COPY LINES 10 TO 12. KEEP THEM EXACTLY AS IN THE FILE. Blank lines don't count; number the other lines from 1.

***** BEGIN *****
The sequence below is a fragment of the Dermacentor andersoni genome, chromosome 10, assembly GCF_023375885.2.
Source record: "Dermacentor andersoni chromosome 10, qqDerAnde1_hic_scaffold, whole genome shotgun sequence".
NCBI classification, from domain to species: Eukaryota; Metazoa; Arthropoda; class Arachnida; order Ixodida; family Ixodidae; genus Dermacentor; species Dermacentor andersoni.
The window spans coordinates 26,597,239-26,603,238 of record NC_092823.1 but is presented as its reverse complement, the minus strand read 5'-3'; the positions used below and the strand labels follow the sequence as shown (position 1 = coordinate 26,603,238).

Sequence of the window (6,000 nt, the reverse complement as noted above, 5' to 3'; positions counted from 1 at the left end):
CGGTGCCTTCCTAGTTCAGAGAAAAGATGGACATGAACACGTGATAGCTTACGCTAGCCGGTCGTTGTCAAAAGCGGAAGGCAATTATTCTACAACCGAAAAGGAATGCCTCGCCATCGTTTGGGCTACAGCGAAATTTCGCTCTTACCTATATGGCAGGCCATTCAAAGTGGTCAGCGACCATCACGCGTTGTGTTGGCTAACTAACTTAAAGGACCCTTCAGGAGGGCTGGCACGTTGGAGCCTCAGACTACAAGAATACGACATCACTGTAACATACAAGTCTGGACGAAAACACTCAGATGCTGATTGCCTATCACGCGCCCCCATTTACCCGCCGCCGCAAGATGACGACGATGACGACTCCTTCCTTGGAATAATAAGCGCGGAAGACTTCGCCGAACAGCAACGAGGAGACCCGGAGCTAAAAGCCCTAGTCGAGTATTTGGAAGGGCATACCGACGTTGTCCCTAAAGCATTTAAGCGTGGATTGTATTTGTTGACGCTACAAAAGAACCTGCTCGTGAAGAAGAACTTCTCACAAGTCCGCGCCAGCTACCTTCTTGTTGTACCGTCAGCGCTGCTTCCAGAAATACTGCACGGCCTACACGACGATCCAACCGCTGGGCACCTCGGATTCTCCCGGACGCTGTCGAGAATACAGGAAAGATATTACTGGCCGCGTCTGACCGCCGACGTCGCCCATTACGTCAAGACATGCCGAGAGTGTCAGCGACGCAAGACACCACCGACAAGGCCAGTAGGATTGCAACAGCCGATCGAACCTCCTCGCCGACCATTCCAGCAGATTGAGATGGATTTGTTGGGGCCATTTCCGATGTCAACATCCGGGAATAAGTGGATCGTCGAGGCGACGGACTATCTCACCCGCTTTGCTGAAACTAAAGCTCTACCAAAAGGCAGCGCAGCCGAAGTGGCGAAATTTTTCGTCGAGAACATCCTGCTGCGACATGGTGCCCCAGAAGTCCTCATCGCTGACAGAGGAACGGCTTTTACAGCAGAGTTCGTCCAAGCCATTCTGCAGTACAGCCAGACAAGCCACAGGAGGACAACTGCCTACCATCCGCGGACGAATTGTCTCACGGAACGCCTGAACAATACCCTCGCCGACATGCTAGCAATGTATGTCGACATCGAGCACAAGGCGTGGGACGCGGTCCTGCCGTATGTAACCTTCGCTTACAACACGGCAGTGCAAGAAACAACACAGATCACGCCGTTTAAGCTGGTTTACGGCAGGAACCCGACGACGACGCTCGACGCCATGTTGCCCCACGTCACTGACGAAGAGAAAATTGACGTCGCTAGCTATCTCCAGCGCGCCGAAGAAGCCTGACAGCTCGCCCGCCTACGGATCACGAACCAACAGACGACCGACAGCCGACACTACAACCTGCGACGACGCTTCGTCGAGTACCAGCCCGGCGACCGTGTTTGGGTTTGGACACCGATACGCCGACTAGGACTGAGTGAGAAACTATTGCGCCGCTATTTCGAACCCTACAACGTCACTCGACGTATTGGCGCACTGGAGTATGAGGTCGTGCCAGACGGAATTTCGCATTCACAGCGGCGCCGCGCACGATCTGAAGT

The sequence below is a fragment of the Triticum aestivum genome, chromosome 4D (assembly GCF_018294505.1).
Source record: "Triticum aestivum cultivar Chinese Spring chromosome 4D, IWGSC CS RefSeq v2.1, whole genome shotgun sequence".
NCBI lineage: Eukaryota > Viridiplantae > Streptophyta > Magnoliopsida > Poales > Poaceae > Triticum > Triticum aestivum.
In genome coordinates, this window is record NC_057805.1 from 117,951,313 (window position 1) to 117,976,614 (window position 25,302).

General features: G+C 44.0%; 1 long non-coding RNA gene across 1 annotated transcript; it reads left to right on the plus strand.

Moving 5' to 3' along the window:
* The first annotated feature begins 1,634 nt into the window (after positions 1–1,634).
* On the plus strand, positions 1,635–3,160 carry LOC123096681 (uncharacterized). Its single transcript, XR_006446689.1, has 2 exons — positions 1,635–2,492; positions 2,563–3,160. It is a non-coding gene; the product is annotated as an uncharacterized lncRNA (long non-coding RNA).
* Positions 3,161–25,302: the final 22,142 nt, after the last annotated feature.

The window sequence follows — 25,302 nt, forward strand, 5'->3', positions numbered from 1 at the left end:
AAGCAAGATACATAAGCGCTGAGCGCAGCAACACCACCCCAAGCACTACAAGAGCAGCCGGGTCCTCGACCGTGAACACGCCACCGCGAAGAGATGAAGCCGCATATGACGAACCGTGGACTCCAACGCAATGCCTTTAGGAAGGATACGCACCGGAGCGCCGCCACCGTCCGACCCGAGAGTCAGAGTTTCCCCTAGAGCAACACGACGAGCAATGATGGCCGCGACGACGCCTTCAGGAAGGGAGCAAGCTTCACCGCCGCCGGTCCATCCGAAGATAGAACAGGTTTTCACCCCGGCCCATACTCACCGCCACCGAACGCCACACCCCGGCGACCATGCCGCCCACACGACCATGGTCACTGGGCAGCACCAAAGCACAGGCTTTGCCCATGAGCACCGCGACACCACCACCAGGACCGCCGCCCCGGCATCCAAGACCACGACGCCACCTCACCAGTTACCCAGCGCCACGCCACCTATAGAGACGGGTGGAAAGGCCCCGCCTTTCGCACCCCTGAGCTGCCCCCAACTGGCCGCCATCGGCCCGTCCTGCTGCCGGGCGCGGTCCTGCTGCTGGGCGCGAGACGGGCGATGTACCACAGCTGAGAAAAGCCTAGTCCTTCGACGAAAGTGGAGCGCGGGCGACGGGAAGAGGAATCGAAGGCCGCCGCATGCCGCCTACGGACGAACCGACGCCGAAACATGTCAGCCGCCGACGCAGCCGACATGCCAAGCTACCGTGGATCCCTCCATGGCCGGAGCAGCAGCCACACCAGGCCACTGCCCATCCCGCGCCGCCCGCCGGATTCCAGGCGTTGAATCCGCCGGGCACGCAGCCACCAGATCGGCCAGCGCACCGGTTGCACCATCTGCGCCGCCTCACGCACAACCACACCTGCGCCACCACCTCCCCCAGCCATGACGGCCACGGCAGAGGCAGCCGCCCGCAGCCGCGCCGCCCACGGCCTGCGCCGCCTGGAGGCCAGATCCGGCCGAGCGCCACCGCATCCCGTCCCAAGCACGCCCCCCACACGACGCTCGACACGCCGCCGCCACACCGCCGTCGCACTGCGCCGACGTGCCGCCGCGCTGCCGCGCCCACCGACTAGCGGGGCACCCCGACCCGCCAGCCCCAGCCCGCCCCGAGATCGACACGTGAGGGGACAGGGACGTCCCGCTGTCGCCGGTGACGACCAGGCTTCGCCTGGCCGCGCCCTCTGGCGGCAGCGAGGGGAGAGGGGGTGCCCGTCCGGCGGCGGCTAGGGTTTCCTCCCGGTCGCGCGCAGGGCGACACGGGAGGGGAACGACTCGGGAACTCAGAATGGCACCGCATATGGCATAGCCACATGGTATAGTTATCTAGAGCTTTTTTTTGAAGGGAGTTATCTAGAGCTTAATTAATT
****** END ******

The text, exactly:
In genome coordinates, this window is record NC_057805.1 from 117,951,313 (window position 1) to 117,976,614 (window position 25,302).

General features: G+C 44.0%; 1 long non-coding RNA gene across 1 annotated transcript; it reads left to right on the plus strand.

Moving 5' to 3' along the window: